There’s also a subplot about family reconciliation – the kids’ mother left home in a bad way, to marry a man her parents didn’t approve of, who then left her when the kids were in grade school.  DeJonge is hoping she can use her camera to fix the relationship between her mom and grandparents, a relationship she barely understands.  This doesn’t really go anywhere, but it opens up some opportunities for the kids to deal with their emotions about their dad leave, and those scenes feel much more charged and interesting.

But I guess making a horror flick about Alzheimer’s and dementia would be anticlimactic, not to mention insulting to those who suffer from these ailments. So there’s a third act reveal, and a series of scary/gross scenes that end in a last-minute rescue, just the way they’re supposed to. All of this is handled well enough to be entertaining, though I definitely found the middle act more interesting than the climax.

Some of the people in the movie theater with me seemed disappointed that “The Visit” wasn’t scarier, and I can understand that.  There are a handful of jump scares scattered throughout, but even as it amps up, it’s more into gross-out horror than real scares.  And good horror is all about tone — ominous, tense, unnerving — and “The Visit” is none of those things.  It’s goofy. I liked it, but if you’re looking for the next “Insidious,” this isn’t it.  (It’s more like the next “Evil Dead.”  In fact, it’s more like “Evil Dead” than that terrible remake of “Evil Dead” from a few years ago.)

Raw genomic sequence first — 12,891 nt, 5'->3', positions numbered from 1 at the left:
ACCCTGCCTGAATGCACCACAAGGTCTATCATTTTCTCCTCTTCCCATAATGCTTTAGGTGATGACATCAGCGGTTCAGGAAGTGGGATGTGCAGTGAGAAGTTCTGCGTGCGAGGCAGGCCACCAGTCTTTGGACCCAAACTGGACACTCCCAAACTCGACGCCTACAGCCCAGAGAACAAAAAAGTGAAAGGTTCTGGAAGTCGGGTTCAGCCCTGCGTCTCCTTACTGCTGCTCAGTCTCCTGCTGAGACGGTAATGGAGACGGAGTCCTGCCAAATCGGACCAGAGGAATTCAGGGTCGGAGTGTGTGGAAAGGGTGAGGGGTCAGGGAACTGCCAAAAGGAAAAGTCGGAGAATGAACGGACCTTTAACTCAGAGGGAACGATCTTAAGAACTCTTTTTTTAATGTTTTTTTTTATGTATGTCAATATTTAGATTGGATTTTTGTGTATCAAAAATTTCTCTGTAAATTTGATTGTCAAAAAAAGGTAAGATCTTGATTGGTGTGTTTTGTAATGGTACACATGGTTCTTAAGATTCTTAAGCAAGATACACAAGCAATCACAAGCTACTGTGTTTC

This movie and the one I reviewed a few weeks ago, “The Visit,” make me feel optimistic about Hollywood. They’re not great movies — neither are terribly ambitious or important — but they both are well-made. I enjoyed them, and felt like I had seen something unique by the time the credits rolled – they have personality. They both veer away from the formula of typical Hollywood wide release flicks, but they both played here in Durango – meaning they are wide release flicks. I love to see movies like these get made – small, interesting flicks that show the fingerprints of their maker but don’t feel “auteur.”  This is good cinema.

It’s also fun to see M. Night Shyamalan make a good movie again.  I’m going to go ahead and give the credit to Blake Crouch. Sometimes working with the right collaborator will break you out of a slump, and maybe that’s what happened.  It’s as good a theory as any other, don’t you think?


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Posted in All Reviews, by Will Krischke.